Creativity is the outcome of playing with ideas that initially seem disconnected. Faye's sculptural eye and Erica's knowledge of shapes and materials come together to evidence this, and the result is Toogood. Founded in London by the two sisters, Toogood is reinterpreting classical patterns from a modern perspective and with broad neutrality: no gender, no age and no style dictates. We talked to them about their philosophy and latest collection, which celebrates domesticity.
First, let me please thank you for your time. Faye is a renowned designer of furniture, interiors and sculpture. Erica has worked creating costumes for theatre productions and custom orders for private clients. Was starting a fashion project the natural way to collaborate together?
Erica: Yes, we knew we would collaborate together; it was just a matter of time, to know ‘when’. We have very different interests and skills but we have the same philosophy. Faye would always require uniforms for her installations and that’s when we first started working together on clothing. The development of the brand wasn’t prescribed; it felt very natural and instinctive, which is a philosophy we still adhere to today.
Faye: The design of eight unisex coats based on workwear and trades in our first collection came from Erica’s dissolution of working in the fashion and theatre industries. She very much wanted to do something independent, so it was her scissor hands and my sculptor’s head coming together. I remember very clearly when she produced The Beekeeper and The Oil Rigger coats with the entire sculptural cutting. We worked in parallel: I questioned her traditional tailoring background and detailing, why would she add collars and buttons. We paired it back and made it as minimal as we could. It was very liberating and it was a unifying moment.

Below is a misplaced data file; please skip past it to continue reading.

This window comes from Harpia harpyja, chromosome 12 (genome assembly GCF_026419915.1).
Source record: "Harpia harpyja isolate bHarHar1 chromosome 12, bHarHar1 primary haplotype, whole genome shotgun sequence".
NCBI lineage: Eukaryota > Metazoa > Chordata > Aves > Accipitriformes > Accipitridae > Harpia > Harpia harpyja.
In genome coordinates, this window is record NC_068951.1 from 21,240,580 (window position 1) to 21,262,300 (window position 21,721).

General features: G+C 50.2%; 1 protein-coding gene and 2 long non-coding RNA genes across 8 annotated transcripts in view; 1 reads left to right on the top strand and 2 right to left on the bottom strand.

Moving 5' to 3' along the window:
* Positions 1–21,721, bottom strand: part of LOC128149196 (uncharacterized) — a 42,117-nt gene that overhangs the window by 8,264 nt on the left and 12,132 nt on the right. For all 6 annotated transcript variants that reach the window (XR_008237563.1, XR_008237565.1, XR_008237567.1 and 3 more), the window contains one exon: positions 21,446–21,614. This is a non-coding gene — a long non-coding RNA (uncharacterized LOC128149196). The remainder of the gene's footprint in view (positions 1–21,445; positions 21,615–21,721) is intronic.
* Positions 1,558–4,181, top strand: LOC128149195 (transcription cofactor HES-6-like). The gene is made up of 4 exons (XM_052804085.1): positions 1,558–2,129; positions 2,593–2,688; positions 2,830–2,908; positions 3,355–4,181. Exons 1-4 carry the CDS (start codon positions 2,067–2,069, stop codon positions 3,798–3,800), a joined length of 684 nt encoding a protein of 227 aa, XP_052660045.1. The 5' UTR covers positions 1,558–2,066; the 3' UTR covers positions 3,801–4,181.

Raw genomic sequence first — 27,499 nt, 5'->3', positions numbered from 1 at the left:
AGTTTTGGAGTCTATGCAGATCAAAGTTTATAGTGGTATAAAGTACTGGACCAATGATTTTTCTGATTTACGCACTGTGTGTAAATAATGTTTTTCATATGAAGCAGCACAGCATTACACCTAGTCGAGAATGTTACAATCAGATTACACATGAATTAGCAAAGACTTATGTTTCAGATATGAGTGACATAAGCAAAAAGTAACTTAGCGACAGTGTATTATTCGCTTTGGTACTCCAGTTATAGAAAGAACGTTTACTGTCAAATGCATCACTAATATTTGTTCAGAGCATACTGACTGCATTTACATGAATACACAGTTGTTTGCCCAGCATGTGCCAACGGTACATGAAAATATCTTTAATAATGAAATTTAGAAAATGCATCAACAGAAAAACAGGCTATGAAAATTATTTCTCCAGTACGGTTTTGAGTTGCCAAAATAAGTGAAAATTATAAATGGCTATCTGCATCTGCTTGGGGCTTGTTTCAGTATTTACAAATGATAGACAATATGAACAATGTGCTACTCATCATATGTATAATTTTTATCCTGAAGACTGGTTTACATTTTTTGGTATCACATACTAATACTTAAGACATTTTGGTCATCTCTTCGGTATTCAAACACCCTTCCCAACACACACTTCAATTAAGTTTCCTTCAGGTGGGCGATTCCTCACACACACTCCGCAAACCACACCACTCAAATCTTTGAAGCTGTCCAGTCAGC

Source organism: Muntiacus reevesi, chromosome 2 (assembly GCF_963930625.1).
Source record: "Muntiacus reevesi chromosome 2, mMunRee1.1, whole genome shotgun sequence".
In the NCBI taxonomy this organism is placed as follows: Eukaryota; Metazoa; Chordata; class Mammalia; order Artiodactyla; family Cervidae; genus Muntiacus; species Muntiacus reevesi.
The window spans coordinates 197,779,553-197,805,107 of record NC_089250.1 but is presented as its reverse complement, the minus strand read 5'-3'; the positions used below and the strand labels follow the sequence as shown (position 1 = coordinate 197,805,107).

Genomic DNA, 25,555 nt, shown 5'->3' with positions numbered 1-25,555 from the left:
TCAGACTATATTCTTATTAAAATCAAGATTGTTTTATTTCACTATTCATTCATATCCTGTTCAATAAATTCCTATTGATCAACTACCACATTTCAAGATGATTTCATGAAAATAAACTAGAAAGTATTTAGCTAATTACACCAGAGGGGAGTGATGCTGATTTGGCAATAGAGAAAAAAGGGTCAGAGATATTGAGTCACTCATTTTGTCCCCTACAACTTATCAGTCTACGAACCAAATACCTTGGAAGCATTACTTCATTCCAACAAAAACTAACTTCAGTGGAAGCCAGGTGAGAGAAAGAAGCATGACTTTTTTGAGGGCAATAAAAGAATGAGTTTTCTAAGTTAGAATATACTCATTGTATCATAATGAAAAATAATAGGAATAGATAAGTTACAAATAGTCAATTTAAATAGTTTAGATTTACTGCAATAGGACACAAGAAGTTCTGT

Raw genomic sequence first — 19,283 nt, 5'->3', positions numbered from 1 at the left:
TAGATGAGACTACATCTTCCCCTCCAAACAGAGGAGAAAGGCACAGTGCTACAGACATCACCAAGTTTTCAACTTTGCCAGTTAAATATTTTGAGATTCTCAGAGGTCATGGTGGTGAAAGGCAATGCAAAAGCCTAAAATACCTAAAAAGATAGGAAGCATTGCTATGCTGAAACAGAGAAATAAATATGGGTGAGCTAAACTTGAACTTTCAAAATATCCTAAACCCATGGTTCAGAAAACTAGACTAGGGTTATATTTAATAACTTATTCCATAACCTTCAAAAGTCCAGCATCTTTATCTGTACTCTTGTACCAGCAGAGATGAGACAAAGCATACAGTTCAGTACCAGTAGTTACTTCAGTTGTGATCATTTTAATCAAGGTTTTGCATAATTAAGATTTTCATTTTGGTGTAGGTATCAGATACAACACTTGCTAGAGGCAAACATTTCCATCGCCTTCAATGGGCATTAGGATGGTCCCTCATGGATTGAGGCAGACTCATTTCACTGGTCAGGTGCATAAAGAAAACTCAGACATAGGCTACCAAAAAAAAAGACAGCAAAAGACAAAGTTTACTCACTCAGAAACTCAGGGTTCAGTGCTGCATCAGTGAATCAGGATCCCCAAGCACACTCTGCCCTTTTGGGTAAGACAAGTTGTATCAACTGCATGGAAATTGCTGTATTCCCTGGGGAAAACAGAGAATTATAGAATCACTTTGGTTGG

Are the ideas that spark creativity broad concepts, like housework in the Collection 008, or sometimes it is just the will to experiment with a material? 
The projects in the studio start with a concept from Faye, often autobiographical, but materiality also plays a key role. There is often one single concept that runs through the studio and straddles the various departments at that time – clothing, furniture and interiors. There is a strong sense of materiality and experimentation within the studio and we are always trying to push boundaries with the materials we use. We often use non-apparel fabric such as artist’s canvas, cling film or gaffa tape to create garments, and there is always an element of hand-painting or screen-printing.
008 Toogood Brand Photography Tom Johnson 06.jpg
008 Toogood Brand Photography Tom Johnson 08.jpg
You use materials collected from old fairs and markets and that makes the pieces unique. When you buy these materials, do you look for something in particular according to the collection or is it a more open process?
This is never prescribed or formulaic, it’s often a fluid and instinctive process. We have a material library in the studio, which Faye describes as her ‘jewellery box’. Over the years, she has collected many objects: from man-made and industrial materials to found and natural objects, this is often the starting point for collections or projects. Some of the materials we find might be used straight away or some could be sitting on the shelf for years until the perfect opportunity arises. We also use clothing archives and do extensive research into different trades. We always experiment and modernise materials so that it’s never a repetition or a pastiche of workwear but something modern and sculptural.